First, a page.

Scientific Seminar Series

Catch up on recordings of SAHMRI's monthly Scientific Seminars

Professor Marco Herold

Using advanced CRISPR techniques in vivo - the key to identifying tumour drivers and therapeutic vulnerabilities

Cancer is a complex disease caused by the aberrant expression of many diverse gene products. Large sequencing studies have shed some light onto the nature of these cancer-causing aberrations, but many of the critical tumour driving pathways have not yet been discovered. Functional genetic screening approaches enable the identification of genes involved in the development of cancer. Therefore, we are employing genome wide CRISPR knockout and activation screening techniques in primary tumour prone haematopoietic stem and progenitor cells (HSPCs) in vivo.

Prof marco

Professor Caroline Homer AO

Maternal and Newborn Health - The Unfinished Agenda

A reduction in global maternal mortality was one of the key targets in the Millenium Development Goals. This was not achieved at a global level although many countries made progress. Given the unfinished business, maternal mortality was again included in the Sustainable Development Goals. Progress has been slow and recent estimates from the World Health Organization show that many countries are off-course to achieve the needed targets for maternal health. Newborn health has made somewhere better progress but the number of deaths are still high as is the case for stillbirths.

Dale Agius

First Nations Voice to the South Australian Parliament

South Australia’s Commissioner for First Nations Voice Dale Agius visited SAHMRI to provide an overview of the process undertaken to establish the Voice to our State Parliament. He also discussed the process and importance of the national referendum about establishing a Voice to Federal Parliament.

SAHMRI has publicly stated its support for the Voice as a means of making tangible improvements to the health and wellbeing of Aboriginal and Torres Strait Islander people. You can read more about that here.

Dr Edward Robins

Radiopharmaceutical Methods and Molecules for Positron Emission Tomography

Clinical and pre-clinical imaging techniques, such as Positron Emission Tomography (PET), have the ability to visualise and monitor molecular events in vivo, providing a functional ''picture" of fundamental biochemical and physiological processes. PET radiochemistry and imaging is a challenging, multi-disciplinary field that frequently requires innovative synthetic solutions to prepare evermore structurally complex radiopharmaceuticals. The objective of this presentation is to highlight some recent research on the manufacture and biological evaluation of target-specific PET radiopharmaceuticals for both pre-clinical and clinical PET imaging investigations in a variety of different disease areas.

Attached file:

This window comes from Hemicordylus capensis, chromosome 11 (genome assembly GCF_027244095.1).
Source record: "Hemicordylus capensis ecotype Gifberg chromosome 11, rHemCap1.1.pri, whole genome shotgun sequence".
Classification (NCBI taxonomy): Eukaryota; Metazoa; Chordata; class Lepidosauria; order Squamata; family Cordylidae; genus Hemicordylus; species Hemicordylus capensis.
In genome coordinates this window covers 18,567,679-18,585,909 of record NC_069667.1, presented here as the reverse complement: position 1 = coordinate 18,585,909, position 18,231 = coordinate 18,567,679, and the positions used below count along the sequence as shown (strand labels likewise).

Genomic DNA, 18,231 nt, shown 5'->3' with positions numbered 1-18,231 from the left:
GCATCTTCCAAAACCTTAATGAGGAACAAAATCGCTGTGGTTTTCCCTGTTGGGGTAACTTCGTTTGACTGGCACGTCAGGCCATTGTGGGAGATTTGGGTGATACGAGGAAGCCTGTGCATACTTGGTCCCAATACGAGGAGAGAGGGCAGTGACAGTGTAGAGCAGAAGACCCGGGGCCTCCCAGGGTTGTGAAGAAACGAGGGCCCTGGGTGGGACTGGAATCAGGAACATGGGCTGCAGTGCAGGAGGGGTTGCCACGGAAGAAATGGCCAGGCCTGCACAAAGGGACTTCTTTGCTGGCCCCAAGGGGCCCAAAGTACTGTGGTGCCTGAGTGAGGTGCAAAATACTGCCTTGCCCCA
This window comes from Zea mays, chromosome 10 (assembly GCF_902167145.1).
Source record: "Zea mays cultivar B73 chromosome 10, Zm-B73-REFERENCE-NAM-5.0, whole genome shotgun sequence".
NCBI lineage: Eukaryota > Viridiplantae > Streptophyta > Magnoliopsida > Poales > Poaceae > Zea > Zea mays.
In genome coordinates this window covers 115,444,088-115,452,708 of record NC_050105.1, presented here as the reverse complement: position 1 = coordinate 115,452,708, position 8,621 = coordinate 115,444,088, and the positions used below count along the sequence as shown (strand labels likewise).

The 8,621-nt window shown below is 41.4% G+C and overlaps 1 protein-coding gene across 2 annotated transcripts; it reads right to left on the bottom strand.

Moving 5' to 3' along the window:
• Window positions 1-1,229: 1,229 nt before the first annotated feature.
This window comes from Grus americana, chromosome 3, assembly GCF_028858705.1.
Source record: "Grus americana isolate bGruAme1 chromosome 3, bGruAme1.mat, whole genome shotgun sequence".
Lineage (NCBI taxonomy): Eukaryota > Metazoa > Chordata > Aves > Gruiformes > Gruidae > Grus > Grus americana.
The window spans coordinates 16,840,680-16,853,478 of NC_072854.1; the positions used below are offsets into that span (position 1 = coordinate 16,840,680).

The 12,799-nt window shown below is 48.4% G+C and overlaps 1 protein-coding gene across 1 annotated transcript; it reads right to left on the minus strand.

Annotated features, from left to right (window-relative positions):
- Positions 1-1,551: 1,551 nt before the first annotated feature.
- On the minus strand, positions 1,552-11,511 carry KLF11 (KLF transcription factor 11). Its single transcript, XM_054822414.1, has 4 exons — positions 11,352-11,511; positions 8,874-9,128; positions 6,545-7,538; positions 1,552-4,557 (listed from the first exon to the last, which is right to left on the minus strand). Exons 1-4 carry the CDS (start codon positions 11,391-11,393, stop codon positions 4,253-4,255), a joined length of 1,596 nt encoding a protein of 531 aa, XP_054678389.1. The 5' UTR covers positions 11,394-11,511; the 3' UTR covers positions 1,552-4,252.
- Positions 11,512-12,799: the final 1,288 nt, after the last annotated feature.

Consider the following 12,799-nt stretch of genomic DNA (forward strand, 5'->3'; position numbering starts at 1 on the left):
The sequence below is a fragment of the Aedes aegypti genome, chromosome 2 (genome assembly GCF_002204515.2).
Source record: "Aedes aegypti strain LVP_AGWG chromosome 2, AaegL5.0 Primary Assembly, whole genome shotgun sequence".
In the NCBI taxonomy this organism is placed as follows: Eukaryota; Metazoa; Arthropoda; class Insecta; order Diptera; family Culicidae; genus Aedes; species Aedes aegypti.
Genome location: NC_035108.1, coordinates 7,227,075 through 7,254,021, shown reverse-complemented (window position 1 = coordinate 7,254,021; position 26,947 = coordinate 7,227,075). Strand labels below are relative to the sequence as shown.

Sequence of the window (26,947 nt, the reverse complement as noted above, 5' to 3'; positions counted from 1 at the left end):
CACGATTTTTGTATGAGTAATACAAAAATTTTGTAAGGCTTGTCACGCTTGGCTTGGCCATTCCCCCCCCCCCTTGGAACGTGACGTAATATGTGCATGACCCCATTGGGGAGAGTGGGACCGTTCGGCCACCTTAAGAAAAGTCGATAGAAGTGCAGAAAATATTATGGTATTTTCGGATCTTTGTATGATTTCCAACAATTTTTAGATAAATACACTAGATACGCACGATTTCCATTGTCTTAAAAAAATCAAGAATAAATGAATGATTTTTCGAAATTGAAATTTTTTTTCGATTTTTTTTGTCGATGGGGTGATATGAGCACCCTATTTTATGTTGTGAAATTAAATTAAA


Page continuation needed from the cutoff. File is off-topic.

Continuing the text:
Dr Anne-Lise Chaber

The Scientific Adventure of the COVID Sniffer Dogs: Infectious Disease Screening using Volatile Organic Compounds, A Paradigm Shift

Canine detection is a powerful tool for identifying pathogen infection-or disease-specific VOCs, with dogs able to detect both infectious and non-infectious diseases in humans. This pilot study demonstrated that trained detection dogs could accurately distinguish between perspiration samples from SARS-CoV-2-infected patients and negative controls, yielding a high diagnostic sensitivity (95.3%) and specificity (97.1%) in controlled settings. The success of this study led to the deployment of detection dogs at Sydney and Adelaide airports, where they outperformed nasopharyngeal PCR tests by detecting positive individuals at an early stage of infection.

Professor Chris Sweeney

Where Have We Come from and Where Are We Going in Treating Metastatic Hormone Sensitive Prostate Cancer; a few insights into plans for SaiGENCI

Professor Christopher Sweeney is the inaugural Director of the South Australian immunoGENomicsCancer Institute (SAIGENCI) at the University of Adelaide.

He received his medical degree from the University of Adelaide and completed an internship at the Royal Adelaide Hospital. Professor Sweeney did his residency in internal medicine at Gundersen Lutheran Medical Centre and a fellowship in hematology/oncology at Indiana University Medical Centre. Professor Sweeney joined the Lank Centre for Genitourinary Oncology at the Dana-Farber Cancer Institute and Harvard Medical School in 2009.